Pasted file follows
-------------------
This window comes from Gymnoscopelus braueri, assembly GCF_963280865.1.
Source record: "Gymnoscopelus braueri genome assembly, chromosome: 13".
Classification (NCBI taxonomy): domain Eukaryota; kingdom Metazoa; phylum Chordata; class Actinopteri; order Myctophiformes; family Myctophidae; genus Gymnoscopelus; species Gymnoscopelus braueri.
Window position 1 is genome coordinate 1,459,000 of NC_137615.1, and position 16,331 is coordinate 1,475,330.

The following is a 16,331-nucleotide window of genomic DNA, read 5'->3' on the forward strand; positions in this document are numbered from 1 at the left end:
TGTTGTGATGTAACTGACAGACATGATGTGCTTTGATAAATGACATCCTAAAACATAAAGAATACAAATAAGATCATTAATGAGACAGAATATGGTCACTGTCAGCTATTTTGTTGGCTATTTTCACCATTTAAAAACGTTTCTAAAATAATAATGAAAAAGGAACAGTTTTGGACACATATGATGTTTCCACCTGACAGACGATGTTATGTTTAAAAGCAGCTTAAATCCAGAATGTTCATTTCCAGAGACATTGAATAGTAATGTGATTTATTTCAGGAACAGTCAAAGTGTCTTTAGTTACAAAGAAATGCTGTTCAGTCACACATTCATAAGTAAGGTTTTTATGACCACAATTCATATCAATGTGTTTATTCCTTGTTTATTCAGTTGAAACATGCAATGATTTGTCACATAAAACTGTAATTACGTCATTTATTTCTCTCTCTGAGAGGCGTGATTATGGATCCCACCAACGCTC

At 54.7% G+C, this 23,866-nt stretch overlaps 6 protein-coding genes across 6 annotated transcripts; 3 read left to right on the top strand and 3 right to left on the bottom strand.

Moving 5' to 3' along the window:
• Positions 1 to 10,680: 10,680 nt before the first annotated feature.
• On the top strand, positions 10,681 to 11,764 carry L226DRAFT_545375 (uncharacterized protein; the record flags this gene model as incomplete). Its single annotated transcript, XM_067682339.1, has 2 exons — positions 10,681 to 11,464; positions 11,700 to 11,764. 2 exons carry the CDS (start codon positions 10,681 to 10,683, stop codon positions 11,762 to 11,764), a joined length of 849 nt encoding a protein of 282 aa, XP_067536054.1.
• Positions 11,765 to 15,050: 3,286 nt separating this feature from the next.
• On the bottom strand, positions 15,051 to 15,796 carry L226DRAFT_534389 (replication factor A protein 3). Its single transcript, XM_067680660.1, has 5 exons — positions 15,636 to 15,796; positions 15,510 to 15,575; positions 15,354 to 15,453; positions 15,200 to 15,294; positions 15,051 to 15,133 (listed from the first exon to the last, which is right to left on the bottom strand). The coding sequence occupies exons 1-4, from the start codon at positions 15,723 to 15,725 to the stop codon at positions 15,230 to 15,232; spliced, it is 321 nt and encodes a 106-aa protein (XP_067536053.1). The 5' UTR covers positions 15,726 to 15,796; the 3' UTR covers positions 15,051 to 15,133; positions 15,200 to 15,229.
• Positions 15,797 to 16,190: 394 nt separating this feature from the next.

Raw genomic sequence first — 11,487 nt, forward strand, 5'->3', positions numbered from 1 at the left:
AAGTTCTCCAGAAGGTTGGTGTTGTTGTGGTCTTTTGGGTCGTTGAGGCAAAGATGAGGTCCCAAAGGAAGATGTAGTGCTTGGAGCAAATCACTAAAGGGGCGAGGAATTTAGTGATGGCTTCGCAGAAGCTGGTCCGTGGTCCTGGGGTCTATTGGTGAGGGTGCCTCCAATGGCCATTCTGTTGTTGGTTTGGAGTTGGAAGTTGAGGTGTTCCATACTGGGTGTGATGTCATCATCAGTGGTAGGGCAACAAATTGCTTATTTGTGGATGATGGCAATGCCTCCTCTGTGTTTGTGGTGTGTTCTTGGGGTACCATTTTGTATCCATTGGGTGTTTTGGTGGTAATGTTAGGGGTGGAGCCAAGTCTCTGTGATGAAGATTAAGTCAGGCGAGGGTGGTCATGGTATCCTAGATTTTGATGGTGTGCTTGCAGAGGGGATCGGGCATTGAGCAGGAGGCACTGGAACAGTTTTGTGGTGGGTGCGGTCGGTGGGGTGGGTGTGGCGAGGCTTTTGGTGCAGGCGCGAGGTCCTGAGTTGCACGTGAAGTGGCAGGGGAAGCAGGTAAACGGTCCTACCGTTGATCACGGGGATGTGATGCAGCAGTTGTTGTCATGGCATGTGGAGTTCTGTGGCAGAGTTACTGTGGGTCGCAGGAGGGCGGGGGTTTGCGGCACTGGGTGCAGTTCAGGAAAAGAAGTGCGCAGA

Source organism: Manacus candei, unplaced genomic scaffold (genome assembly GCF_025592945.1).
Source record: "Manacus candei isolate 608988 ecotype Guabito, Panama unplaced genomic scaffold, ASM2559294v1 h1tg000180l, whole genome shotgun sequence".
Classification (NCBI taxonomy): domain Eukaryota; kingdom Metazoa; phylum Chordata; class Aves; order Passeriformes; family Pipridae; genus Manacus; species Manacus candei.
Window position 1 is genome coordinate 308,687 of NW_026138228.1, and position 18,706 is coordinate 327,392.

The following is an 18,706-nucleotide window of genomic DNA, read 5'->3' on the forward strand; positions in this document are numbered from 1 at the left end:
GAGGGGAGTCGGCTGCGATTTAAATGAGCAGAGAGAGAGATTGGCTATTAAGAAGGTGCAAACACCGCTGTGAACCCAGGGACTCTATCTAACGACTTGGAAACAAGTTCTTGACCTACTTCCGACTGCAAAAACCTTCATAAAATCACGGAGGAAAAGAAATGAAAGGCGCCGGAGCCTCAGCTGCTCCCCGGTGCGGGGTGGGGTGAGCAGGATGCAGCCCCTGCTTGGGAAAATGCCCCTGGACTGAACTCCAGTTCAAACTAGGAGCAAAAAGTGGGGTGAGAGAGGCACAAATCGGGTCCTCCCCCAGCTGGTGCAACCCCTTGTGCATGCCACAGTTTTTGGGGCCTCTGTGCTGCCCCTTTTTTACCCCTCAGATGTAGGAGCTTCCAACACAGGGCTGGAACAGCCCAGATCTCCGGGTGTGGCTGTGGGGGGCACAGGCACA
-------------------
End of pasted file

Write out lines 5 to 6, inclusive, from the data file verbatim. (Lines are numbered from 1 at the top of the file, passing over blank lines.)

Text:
The following is a 16,331-nucleotide window of genomic DNA, read 5'->3' on the forward strand; positions in this document are numbered from 1 at the left end:
TGTTGTGATGTAACTGACAGACATGATGTGCTTTGATAAATGACATCCTAAAACATAAAGAATACAAATAAGATCATTAATGAGACAGAATATGGTCACTGTCAGCTATTTTGTTGGCTATTTTCACCATTTAAAAACGTTTCTAAAATAATAATGAAAAAGGAACAGTTTTGGACACATATGATGTTTCCACCTGACAGACGATGTTATGTTTAAAAGCAGCTTAAATCCAGAATGTTCATTTCCAGAGACATTGAATAGTAATGTGATTTATTTCAGGAACAGTCAAAGTGTCTTTAGTTACAAAGAAATGCTGTTCAGTCACACATTCATAAGTAAGGTTTTTATGACCACAATTCATATCAATGTGTTTATTCCTTGTTTATTCAGTTGAAACATGCAATGATTTGTCACATAAAACTGTAATTACGTCATTTATTTCTCTCTCTGAGAGGCGTGATTATGGATCCCACCAACGCTC